Forget horsepower it's cow power that could soon be delivering a pint for your morning cuppa.
Trials are under way to turn poo from 500 cows into 27,000 kgs of biofuel to power dairy delivery trucks, reducing the carbon impact by 80 tonnes - the equivalent of 23 car journeys around the world.
Where there's muck there's brass, goes the saying, and farmers from Arla, the UK's leading dairy cooperative, are leading a three-month trial to improve their sustainability.
In addition to turning poo into fuel, the process will also create nutrient rich neutral fertiliser they can use on their farms and they've even launched the UK's first cow powered fuel station in Buckinghamshire.
And cow poo could be a renewable fuel of the future - which really isn't to be sniffed it. Just one bucket of plop has the power to boil around 758 kettles and make 4,548 cups of tea.
The three-month test will involve two special Arla tankers that have been adapted to run on biofuel transporting milk between dairy processing sites.
Proving that muck is just as important as milk, Arla will use manure from 500 cows – that’s around 190 tonnes of slurry each week – to create a staggering 27,000 kg of biofuel to power the trial vehicles.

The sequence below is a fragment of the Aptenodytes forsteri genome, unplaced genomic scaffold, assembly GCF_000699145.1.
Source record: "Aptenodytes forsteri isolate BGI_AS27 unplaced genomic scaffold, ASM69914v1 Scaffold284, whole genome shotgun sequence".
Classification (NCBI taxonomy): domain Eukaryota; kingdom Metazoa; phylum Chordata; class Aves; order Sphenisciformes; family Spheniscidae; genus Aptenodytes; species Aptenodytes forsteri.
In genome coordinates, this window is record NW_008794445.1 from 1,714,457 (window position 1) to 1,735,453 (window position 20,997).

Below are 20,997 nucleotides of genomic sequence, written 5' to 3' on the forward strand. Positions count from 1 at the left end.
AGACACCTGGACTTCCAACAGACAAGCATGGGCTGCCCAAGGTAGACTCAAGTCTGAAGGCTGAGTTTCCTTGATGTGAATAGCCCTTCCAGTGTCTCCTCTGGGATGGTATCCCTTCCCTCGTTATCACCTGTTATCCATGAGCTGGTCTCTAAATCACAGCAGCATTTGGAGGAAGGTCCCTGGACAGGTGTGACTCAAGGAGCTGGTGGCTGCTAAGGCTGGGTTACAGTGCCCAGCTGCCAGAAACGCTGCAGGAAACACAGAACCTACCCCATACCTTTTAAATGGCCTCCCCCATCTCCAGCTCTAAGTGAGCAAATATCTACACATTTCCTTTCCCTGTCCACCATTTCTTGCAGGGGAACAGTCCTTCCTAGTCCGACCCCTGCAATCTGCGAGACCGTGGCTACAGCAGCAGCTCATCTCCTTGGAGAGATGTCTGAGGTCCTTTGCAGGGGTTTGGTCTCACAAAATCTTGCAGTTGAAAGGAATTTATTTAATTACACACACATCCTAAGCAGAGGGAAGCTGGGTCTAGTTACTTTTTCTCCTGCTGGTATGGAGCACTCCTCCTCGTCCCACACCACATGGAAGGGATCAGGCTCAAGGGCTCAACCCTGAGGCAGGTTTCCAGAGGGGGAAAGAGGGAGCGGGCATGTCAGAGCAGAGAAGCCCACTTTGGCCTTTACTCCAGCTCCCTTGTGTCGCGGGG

“Many of us recognise how valuable a cow’s milk is, but many aren’t aware that manure is just as important," said Arla farmer Ian Barker.
"Processing cow manure in this manner provides us with a limitless source of energy, plus the digestate, or solid matter, left over after the process makes an even richer fertiliser for my fields, so it’s a win-win.”
Arla is using the trial to assess opportunities for scaling poo-powered transport opportunities across its value chain.
And if it proves a success, it will lay clear foundations for how the dairy industry can join forces with Government and other partners to enable new fuel solutions that reduce environmental impact.
“Using manure from our farms is helping us reduce our waste and rely less on air-polluting fossil fuels so it’s a no brainer for us," said Arla's agriculture director Graham Wilkinson.
"With the help of our farmers and partners, we have a fully closed loop which at scale, could be revolutionary in helping fuel a greener future.”
• Each week six tanker loads of slurry will be turned into into 27,000 kg of biofuel – that’s the equivalent of 500 cows’ poo turned to power
• Each litre of cow poo biofuel used (versus diesel) will reduce CO2 emissions by 2kg
• The trial will help reduce carbon impact by 80 tonnes – that’s the equivalent to 23 car journeys around the world or providing energy to power 9 family homes for a whole year
• Just one bucket of cow poo has the potential to power a family home for over a week and with the average dairy cow producing 18 tonnes of manure each year – the equivalent to 1800 buckets of poo - it really isn’t to be sniffed at.
• One bucket of cow poo has the power to boil around 758 kettles and make 4,548 cups of tea